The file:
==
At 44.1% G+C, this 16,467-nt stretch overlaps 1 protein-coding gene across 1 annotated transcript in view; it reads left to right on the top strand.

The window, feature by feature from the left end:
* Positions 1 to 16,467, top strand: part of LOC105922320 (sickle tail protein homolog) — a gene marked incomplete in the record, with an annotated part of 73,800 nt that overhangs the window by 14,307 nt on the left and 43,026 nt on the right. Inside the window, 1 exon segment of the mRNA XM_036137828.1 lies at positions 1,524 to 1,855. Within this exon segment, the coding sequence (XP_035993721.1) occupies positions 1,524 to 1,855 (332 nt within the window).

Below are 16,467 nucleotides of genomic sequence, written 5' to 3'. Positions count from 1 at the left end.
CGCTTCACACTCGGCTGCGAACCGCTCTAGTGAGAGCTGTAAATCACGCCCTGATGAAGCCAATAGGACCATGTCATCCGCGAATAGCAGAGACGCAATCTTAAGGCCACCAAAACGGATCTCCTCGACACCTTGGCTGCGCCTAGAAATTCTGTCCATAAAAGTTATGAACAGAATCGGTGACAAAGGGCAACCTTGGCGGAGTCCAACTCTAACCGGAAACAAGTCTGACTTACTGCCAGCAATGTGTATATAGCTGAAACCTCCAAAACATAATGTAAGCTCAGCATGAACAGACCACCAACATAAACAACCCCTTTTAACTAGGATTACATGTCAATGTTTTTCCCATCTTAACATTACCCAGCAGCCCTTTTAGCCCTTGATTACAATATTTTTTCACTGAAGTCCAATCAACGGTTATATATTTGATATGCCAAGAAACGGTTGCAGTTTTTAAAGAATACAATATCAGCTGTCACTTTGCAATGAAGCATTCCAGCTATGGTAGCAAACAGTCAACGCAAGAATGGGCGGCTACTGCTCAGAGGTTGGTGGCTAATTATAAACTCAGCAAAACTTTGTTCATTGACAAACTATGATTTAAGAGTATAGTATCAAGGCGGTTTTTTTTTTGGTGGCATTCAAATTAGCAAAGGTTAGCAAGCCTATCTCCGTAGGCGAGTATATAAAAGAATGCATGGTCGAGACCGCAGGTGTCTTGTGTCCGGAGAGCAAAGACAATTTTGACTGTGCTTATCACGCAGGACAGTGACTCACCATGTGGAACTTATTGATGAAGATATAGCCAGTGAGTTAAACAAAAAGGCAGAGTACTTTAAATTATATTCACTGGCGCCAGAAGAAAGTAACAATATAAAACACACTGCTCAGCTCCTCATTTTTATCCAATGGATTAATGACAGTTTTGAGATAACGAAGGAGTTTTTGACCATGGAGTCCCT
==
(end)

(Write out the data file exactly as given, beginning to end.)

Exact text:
At 44.1% G+C, this 16,467-nt stretch overlaps 1 protein-coding gene across 1 annotated transcript in view; it reads left to right on the top strand.

The window, feature by feature from the left end:
* Positions 1 to 16,467, top strand: part of LOC105922320 (sickle tail protein homolog) — a gene marked incomplete in the record, with an annotated part of 73,800 nt that overhangs the window by 14,307 nt on the left and 43,026 nt on the right. Inside the window, 1 exon segment of the mRNA XM_036137828.1 lies at positions 1,524 to 1,855. Within this exon segment, the coding sequence (XP_035993721.1) occupies positions 1,524 to 1,855 (332 nt within the window).

Below are 16,467 nucleotides of genomic sequence, written 5' to 3'. Positions count from 1 at the left end.
CGCTTCACACTCGGCTGCGAACCGCTCTAGTGAGAGCTGTAAATCACGCCCTGATGAAGCCAATAGGACCATGTCATCCGCGAATAGCAGAGACGCAATCTTAAGGCCACCAAAACGGATCTCCTCGACACCTTGGCTGCGCCTAGAAATTCTGTCCATAAAAGTTATGAACAGAATCGGTGACAAAGGGCAACCTTGGCGGAGTCCAACTCTAACCGGAAACAAGTCTGACTTACTGCCAGCAATGTGTATATAGCTGAAACCTCCAAAACATAATGTAAGCTCAGCATGAACAGACCACCAACATAAACAACCCCTTTTAACTAGGATTACATGTCAATGTTTTTCCCATCTTAACATTACCCAGCAGCCCTTTTAGCCCTTGATTACAATATTTTTTCACTGAAGTCCAATCAACGGTTATATATTTGATATGCCAAGAAACGGTTGCAGTTTTTAAAGAATACAATATCAGCTGTCACTTTGCAATGAAGCATTCCAGCTATGGTAGCAAACAGTCAACGCAAGAATGGGCGGCTACTGCTCAGAGGTTGGTGGCTAATTATAAACTCAGCAAAACTTTGTTCATTGACAAACTATGATTTAAGAGTATAGTATCAAGGCGGTTTTTTTTTTGGTGGCATTCAAATTAGCAAAGGTTAGCAAGCCTATCTCCGTAGGCGAGTATATAAAAGAATGCATGGTCGAGACCGCAGGTGTCTTGTGTCCGGAGAGCAAAGACAATTTTGACTGTGCTTATCACGCAGGACAGTGACTCACCATGTGGAACTTATTGATGAAGATATAGCCAGTGAGTTAAACAAAAAGGCAGAGTACTTTAAATTATATTCACTGGCGCCAGAAGAAAGTAACAATATAAAACACACTGCTCAGCTCCTCATTTTTATCCAATGGATTAATGACAGTTTTGAGATAACGAAGGAGTTTTTGACCATGGAGTCCCT